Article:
Bonds cheer Fed talk of cuts; kiwi flies
SINGAPORE -Treasury yields and the dollar hit multi-month lows on Wednesday after a Fed official made fresh hints of U.S. interest rate cuts, while the New Zealand dollar jumped after its central bank said another hike may be necessary if inflation proves stubborn.
In Asia, MSCI’s broadest index of Asia-Pacific shares outside Japan briefly hit a one-week high, before weakness in Hong Kong tech shares dragged it to a 0.3-percent loss.
Japan’s Nikkei fell 0.3 percent.
The New Zealand dollar was last up 0.9 percent , having blown past resistance to top 62 U.S. cents and make a four-month high.
The euro, yen, sterling, Australian dollar, yuan, Swiss franc and a host of Asian emerging market currencies also made fresh multi-month peaks on the dollar, while gold shot to a seven-month high above $2,501 an ounce.
Federal Reserve Governor Christopher Waller – an influential and previously hawkish voice at the U.S. central bank – told the American Enterprise Institute on Tuesday that rate cuts could begin in a matter of months, provided inflation keeps easing.
Fed funds futures rallied on the remark to price more than hundred basis points (bps) of cuts in 2024 and a 40% chance they begin as soon as March. Two-year Treasury yields fell sharply and touched fresh lows in the Asia session.
“The market clearly moved on Governor Waller’s opening up the possibility of cuts,” said Tapas Strickland, head of market economics at National Australia Bank in Sydney. Waller’s remark echoed earlier comments made by Fed Chair Jerome Powell.
The two-year yield hit its lowest since mid-July at 4.69 percent and the benchmark 10-year yield fell 6 bps to its lowest since September at 4.28 percent .
The dollar was last down 0.2 percent at 147.15 yen, having earlier in the day traded at its lowest since Sept. 12 at 146.68. It touched a 3-1/2 month low at $1.1017 per euro.
Waller’s remarks extended what has been a two-week rally in stocks and bonds around the world since a benign U.S. inflation report two weeks ago — except in China where doubts about the economy and a deepening property crisis have investors decidedly downbeat.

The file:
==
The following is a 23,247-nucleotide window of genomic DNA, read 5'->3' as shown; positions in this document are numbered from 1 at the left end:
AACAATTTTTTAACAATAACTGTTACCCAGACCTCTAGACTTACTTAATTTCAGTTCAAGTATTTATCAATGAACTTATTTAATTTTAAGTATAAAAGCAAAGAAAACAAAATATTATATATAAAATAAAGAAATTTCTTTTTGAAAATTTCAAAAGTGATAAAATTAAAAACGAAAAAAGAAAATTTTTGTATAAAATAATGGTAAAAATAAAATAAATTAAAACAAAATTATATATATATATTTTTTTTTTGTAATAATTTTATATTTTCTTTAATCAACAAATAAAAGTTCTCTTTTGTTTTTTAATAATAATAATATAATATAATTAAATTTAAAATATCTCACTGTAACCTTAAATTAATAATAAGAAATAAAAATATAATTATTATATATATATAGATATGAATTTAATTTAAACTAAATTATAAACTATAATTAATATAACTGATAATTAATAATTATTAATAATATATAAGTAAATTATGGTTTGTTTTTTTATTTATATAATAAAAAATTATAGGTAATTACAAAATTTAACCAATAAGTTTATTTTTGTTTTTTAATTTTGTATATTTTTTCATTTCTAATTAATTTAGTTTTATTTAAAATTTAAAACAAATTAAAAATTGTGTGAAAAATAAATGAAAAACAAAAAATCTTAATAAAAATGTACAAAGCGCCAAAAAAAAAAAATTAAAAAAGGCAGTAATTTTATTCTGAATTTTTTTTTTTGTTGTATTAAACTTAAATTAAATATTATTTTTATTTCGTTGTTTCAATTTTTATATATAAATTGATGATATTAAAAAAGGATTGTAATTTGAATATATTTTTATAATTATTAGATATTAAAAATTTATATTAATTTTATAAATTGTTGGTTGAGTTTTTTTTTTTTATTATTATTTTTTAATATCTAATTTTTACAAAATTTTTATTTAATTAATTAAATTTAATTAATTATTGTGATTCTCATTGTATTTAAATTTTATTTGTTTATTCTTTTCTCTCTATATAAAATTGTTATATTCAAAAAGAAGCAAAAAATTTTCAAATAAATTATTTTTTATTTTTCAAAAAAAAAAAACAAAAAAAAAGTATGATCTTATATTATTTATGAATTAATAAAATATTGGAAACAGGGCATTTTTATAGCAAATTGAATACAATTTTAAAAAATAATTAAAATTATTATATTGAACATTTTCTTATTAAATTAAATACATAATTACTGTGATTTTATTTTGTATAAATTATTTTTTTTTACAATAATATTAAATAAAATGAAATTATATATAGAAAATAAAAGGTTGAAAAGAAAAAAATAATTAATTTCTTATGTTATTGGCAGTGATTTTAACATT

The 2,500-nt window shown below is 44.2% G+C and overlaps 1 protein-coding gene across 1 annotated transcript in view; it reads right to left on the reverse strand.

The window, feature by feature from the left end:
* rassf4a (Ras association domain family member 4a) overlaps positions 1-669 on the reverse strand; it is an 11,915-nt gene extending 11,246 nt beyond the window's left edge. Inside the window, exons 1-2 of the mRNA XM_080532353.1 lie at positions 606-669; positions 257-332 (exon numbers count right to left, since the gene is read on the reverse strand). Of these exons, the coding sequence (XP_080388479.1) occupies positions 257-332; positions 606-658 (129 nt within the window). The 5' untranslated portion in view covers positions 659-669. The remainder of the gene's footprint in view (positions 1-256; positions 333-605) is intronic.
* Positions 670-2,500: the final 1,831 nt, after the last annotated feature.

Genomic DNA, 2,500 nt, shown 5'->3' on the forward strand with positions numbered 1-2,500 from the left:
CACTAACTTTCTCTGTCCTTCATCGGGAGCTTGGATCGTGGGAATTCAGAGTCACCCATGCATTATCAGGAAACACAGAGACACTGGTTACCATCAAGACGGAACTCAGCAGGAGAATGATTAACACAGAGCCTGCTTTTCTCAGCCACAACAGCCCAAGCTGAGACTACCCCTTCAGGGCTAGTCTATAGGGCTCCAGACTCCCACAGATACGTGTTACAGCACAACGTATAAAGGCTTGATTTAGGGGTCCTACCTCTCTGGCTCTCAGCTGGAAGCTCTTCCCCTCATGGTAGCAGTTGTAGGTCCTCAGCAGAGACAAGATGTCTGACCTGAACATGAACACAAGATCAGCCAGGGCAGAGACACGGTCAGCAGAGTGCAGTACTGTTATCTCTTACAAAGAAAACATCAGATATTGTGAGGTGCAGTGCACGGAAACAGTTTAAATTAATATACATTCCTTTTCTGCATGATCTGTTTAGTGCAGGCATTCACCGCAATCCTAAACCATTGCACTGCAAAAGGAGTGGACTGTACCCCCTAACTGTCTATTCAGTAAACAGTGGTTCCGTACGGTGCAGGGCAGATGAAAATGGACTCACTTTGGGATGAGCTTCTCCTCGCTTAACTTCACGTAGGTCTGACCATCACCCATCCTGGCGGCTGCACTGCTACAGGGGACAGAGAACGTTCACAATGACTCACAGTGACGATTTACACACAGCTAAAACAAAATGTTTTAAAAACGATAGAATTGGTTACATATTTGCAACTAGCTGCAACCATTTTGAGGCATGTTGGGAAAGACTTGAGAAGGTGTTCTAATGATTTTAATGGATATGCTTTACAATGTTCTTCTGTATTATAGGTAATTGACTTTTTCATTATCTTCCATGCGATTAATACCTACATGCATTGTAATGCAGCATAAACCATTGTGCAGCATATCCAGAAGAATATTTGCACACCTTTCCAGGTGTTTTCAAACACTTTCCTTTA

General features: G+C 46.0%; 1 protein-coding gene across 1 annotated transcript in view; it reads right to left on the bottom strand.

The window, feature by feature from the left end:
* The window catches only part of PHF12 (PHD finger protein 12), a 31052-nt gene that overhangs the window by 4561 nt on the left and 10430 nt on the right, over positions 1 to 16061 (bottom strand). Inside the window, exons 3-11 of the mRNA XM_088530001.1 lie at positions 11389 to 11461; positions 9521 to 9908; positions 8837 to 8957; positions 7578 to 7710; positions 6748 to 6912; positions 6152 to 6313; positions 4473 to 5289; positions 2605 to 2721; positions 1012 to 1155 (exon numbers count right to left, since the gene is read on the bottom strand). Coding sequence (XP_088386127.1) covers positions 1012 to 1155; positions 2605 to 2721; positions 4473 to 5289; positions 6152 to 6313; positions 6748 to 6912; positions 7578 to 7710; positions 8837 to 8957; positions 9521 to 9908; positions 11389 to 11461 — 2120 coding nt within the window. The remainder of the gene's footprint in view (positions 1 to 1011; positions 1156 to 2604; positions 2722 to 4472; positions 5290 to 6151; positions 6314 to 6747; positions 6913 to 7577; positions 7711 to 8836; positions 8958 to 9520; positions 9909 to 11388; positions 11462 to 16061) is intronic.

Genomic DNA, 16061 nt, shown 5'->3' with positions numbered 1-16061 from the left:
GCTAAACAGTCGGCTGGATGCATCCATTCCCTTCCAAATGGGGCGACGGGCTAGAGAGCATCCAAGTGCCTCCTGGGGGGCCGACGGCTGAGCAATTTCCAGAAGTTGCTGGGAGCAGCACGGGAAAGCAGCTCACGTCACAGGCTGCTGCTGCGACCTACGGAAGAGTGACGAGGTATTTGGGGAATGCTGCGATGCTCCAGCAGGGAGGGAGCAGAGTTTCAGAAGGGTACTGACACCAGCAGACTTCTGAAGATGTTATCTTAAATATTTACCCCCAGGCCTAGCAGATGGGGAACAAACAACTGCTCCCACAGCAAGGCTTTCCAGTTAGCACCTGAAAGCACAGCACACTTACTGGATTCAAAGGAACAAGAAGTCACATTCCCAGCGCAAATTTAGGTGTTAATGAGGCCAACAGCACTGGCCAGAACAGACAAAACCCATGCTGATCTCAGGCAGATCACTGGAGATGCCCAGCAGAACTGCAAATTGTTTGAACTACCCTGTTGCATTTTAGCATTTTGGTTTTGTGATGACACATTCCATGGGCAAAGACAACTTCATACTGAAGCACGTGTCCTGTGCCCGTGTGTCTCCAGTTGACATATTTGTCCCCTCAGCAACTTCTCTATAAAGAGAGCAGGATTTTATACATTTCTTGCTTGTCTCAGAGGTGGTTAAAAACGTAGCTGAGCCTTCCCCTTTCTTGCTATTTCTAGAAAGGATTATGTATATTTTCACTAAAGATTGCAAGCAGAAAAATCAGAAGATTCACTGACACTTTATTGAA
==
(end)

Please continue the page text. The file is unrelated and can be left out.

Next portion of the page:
Global stocks are up almost 9 percent in November and are tracking toward their best month in three years. The Hang Seng is down 0.4 percent and hasn’t posted a positive month since July.
The latest negative news came from Meituan which flagged slowing fourth-quarter growth for its mainstay food delivery business. Its shares collapsed 12 percent to a 3-1/2 year low on Wednesday, despite the company promising a $1 billion buyback.
The Hang Seng fell 2.4 percent on Wednesday. Hong Kong interbank rates are at 23-year highs, suggesting cash is draining out of the Asian financial hub and flagging pain for mortgage holders whose payments are often tied to one-month rates.
Mainland China blue chips fell 1 percent and are heading for a fourth monthly decline in a row with a 2.5 percent fall in November.
Some analysts are also wary that markets have run with parts of Fed officials’ remarks — flagging possible rate cuts — even though the comments have been conditional on further declines in inflation and on financial conditions staying restrictive.
New Zealand sounded something of a warning note on Wednesday when the central bank slightly lifted its interest rate projections and warned hikes may not be over.
“Bets ought to be guided by conditionality that policy is appropriately tight, not indulged with abandon on over-confidence that Fed is done (premised on linear projections of dis-inflation),” said Mizuho economist Vishnu Varathan.
Elsewhere, Australian inflation eased by more than expected.
In commodities, Brent crude futures steadied at $81.63 a barrel ahead of a crucial OPEC+ meeting on Thursday to decide output policy in the next months, but prices were set for a monthly drop, while Singapore iron ore futures are up 9.6 percent in November at $130.50 a tonne.